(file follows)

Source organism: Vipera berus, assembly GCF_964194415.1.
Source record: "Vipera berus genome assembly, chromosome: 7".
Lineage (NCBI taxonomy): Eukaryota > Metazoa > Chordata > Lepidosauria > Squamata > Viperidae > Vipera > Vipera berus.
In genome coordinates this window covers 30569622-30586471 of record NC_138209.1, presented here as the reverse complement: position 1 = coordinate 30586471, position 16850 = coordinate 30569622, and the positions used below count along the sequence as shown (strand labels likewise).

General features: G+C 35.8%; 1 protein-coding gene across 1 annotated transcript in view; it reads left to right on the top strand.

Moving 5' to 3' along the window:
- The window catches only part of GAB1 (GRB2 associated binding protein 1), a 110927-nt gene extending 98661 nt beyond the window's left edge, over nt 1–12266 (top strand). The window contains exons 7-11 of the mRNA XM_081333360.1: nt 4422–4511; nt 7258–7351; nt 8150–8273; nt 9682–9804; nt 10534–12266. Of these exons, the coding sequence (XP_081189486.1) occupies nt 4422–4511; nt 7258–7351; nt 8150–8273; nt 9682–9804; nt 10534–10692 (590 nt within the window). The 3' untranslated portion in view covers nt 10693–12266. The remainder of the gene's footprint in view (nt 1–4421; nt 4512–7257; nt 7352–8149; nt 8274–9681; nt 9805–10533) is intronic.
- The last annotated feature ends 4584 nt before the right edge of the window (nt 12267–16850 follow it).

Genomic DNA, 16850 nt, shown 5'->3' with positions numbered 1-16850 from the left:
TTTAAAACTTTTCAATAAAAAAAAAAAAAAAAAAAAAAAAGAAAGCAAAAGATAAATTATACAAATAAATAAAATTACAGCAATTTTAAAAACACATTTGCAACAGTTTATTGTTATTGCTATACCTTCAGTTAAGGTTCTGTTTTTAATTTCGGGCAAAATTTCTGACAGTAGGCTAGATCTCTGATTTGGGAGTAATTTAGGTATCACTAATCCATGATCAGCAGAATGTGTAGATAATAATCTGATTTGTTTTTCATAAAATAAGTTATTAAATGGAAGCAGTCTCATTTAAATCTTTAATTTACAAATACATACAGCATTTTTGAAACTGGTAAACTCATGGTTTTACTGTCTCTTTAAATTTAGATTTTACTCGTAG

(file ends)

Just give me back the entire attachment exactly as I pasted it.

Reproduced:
Source organism: Vipera berus, assembly GCF_964194415.1.
Source record: "Vipera berus genome assembly, chromosome: 7".
Lineage (NCBI taxonomy): Eukaryota > Metazoa > Chordata > Lepidosauria > Squamata > Viperidae > Vipera > Vipera berus.
In genome coordinates this window covers 30569622-30586471 of record NC_138209.1, presented here as the reverse complement: position 1 = coordinate 30586471, position 16850 = coordinate 30569622, and the positions used below count along the sequence as shown (strand labels likewise).

General features: G+C 35.8%; 1 protein-coding gene across 1 annotated transcript in view; it reads left to right on the top strand.

Moving 5' to 3' along the window:
- The window catches only part of GAB1 (GRB2 associated binding protein 1), a 110927-nt gene extending 98661 nt beyond the window's left edge, over nt 1–12266 (top strand). The window contains exons 7-11 of the mRNA XM_081333360.1: nt 4422–4511; nt 7258–7351; nt 8150–8273; nt 9682–9804; nt 10534–12266. Of these exons, the coding sequence (XP_081189486.1) occupies nt 4422–4511; nt 7258–7351; nt 8150–8273; nt 9682–9804; nt 10534–10692 (590 nt within the window). The 3' untranslated portion in view covers nt 10693–12266. The remainder of the gene's footprint in view (nt 1–4421; nt 4512–7257; nt 7352–8149; nt 8274–9681; nt 9805–10533) is intronic.
- The last annotated feature ends 4584 nt before the right edge of the window (nt 12267–16850 follow it).

Genomic DNA, 16850 nt, shown 5'->3' with positions numbered 1-16850 from the left:
TTTAAAACTTTTCAATAAAAAAAAAAAAAAAAAAAAAAAAGAAAGCAAAAGATAAATTATACAAATAAATAAAATTACAGCAATTTTAAAAACACATTTGCAACAGTTTATTGTTATTGCTATACCTTCAGTTAAGGTTCTGTTTTTAATTTCGGGCAAAATTTCTGACAGTAGGCTAGATCTCTGATTTGGGAGTAATTTAGGTATCACTAATCCATGATCAGCAGAATGTGTAGATAATAATCTGATTTGTTTTTCATAAAATAAGTTATTAAATGGAAGCAGTCTCATTTAAATCTTTAATTTACAAATACATACAGCATTTTTGAAACTGGTAAACTCATGGTTTTACTGTCTCTTTAAATTTAGATTTTACTCGTAG